Friday, March 28, 2014

Goin' home

I went home for two weeks.

I landed at the airport, and stood outside waiting for my parents to pick me up. A car pulled up, with an older couple in the front, a dog at the back, clearly waiting for their offspring. It wasn't for me. Their son showed up and got into the car; they drove off, and my parents pulled up. For the first time since I left home, and came back to visit, the back seat was empty.

We reached home, and there was silence in the house. Excited voices chattering over each other, yes, but silence otherwise. No paws pattering (or slipping, as I used to perennially worry) on the marble floors. No deep sighs of exasperation when I got into arguments with the mother, or the brother when he showed up a week later.

I celebrated my birthday at home this year, and my parents brought out a cake and the camera and gifts at midnight. And my mother took a piece of cake and dropped it to the floor, in memory of the four-legged idiot who would go berserk on hearing the words "happy birthday" and would salivate and palpitate any time a cake was baked or cut at home, and would be the first one to be fed every time. And I looked the other way and pretended I didn't see.

We went out, and no one bothered closing the kitchen door to prevent someone from sneaking in. I did, out of habit. We came back home, and no one jumped off the sofa guiltily, or came pattering up with a wagging tail to greet me. I went down to the basement, to the father's office, and there was no one sprawled on the stairs, blocking my way. The brother went for a run every morning, but there was no one sighing patiently as he and I argued over whose turn it was to take her out.

Two days before leaving, I was sent to get the laundry, and I passed the father's white board, where he's put up post cards and magnets sent to him by his kids over the years. And next to them, was the release form he signed for her cremation, when she left us nine months ago. And I read it, and broke down. And bawled.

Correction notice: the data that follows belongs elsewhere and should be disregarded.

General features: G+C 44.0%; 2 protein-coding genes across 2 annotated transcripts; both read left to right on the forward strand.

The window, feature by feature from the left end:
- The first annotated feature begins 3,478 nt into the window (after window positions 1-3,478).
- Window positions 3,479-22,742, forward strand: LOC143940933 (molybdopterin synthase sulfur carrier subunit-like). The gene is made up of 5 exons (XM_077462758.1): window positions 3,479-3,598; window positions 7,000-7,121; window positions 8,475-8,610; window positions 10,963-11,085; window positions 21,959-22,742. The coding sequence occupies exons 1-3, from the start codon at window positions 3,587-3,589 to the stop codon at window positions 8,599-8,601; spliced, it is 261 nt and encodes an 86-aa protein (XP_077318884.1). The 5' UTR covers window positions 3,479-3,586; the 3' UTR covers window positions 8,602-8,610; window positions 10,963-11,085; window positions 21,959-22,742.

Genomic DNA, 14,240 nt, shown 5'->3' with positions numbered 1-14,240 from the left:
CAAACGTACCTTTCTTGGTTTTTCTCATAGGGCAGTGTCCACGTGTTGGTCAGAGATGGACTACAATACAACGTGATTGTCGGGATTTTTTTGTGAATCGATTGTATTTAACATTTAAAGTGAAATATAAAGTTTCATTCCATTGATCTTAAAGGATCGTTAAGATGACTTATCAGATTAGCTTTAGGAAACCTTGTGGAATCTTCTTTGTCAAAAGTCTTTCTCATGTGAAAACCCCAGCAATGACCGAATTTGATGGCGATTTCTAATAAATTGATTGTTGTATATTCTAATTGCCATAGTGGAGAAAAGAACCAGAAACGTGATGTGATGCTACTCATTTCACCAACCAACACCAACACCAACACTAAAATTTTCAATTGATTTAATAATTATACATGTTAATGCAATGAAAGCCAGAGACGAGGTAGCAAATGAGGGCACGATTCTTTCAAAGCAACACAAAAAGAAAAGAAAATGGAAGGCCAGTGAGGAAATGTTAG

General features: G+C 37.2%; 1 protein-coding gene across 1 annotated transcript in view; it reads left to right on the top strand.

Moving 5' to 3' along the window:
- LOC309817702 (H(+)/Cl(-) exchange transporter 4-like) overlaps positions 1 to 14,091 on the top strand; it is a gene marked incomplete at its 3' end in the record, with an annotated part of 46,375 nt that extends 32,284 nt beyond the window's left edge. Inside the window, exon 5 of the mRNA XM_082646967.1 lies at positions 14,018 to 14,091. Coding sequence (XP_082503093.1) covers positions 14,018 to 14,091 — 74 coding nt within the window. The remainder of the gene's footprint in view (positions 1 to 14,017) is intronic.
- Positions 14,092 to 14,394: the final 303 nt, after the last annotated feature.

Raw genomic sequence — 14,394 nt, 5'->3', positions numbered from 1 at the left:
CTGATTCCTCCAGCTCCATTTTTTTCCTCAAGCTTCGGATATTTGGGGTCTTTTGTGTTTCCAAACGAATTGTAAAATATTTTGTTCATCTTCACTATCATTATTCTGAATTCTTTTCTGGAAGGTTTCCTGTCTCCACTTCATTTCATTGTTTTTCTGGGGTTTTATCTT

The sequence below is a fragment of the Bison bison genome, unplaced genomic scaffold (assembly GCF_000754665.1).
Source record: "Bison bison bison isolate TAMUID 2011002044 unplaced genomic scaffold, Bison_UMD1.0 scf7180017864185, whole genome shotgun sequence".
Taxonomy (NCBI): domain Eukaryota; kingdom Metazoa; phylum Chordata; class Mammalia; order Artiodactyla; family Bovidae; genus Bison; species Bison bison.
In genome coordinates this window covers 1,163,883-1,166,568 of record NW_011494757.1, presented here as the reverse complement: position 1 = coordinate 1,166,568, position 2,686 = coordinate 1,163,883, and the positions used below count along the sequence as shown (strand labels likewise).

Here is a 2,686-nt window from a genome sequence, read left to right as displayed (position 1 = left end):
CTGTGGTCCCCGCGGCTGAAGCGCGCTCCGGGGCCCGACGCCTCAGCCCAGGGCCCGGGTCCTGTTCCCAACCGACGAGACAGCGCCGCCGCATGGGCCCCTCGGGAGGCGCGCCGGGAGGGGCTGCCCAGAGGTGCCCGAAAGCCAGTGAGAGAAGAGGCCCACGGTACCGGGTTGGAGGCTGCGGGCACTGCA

And I came back upstairs and my phone was playing music, and this song came on, and the silence in the house grew louder.

I went home for two weeks, and Kyra wasn't there to greet me, or sleep with her head on my feet, or eat my birthday cake, beg for food with those guilt-inducing eyes of hers, or make me go for a walk at least once a day. And the house felt so damn silent.


Monday, March 24, 2014

Of broken eggs and deleted posts

Sometimes you go to Whole Foods and accidentally drop a crate of eggs. And you pick up the crate and stand wondering what to do with it, and while you're standing there with yolk dripping on your fingers, a woman who's been glaring at you ever since it happened stops a Whole Foods employee and points him your way. And you keep apologizing, but he just laughs you off saying he drops eggs several times more than you do, and you don't feel so bad. And then you see the woman who was glaring at you look disappointed that you didn't have to burn in hell for what you did and you feel even better. And then you come home and type out a long FB update about the incident and the woman who wanted to see you pay for your sins but delete it without posting because you realize you have an overactive imagination and no one really cares.

And then you open Blogger and post it there instead because what is a blog for if not your overactive imagination that no one cares about.

Saturday, March 01, 2014